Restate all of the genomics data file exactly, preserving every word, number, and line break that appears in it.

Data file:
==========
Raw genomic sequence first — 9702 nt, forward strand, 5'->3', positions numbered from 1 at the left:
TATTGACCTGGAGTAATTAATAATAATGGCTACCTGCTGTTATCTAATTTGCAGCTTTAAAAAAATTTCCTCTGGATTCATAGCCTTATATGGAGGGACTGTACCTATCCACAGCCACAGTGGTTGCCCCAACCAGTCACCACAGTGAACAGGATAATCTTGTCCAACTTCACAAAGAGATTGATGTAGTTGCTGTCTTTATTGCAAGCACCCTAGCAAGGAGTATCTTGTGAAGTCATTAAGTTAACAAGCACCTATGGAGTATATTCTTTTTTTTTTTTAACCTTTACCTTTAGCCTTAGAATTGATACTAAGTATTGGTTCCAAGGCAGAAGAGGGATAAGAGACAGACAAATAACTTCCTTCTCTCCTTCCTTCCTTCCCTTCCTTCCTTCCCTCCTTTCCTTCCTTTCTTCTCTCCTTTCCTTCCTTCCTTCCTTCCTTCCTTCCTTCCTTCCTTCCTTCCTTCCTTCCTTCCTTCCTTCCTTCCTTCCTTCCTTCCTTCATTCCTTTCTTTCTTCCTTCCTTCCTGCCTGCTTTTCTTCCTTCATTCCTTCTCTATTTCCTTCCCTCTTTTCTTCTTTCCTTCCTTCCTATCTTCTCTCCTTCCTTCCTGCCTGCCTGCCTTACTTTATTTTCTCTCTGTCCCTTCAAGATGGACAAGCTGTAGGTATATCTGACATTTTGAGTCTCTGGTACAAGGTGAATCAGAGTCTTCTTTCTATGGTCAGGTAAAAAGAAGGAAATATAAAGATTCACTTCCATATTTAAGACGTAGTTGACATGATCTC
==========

Raw genomic sequence first — 9702 nt, forward strand, 5'->3', positions numbered from 1 at the left:
TATTGACCTGGAGTAATTAATAATAATGGCTACCTGCTGTTATCTAATTTGCAGCTTTAAAAAAATTTCCTCTGGATTCATAGCCTTATATGGAGGGACTGTACCTATCCACAGCCACAGTGGTTGCCCCAACCAGTCACCACAGTGAACAGGATAATCTTGTCCAACTTCACAAAGAGATTGATGTAGTTGCTGTCTTTATTGCAAGCACCCTAGCAAGGAGTATCTTGTGAAGTCATTAAGTTAACAAGCACCTATGGAGTATATTCTTTTTTTTTTTTAACCTTTACCTTTAGCCTTAGAATTGATACTAAGTATTGGTTCCAAGGCAGAAGAGGGATAAGAGACAGACAAATAACTTCCTTCTCTCCTTCCTTCCTTCCCTTCCTTCCTTCCCTCCTTTCCTTCCTTTCTTCTCTCCTTTCCTTCCTTCCTTCCTTCCTTCCTTCCTTCCTTCCTTCCTTCCTTCCTTCCTTCCTTCCTTCCTTCCTTCCTTCCTTCCTTCATTCCTTTCTTTCTTCCTTCCTTCCTGCCTGCTTTTCTTCCTTCATTCCTTCTCTATTTCCTTCCCTCTTTTCTTCTTTCCTTCCTTCCTATCTTCTCTCCTTCCTTCCTGCCTGCCTGCCTTACTTTATTTTCTCTCTGTCCCTTCAAGATGGACAAGCTGTAGGTATATCTGACATTTTGAGTCTCTGGTACAAGGTGAATCAGAGTCTTCTTTCTATGGTCAGGTAAAAAGAAGGAAATATAAAGATTCACTTCCATATTTAAGACGTAGTTGACATGATCTC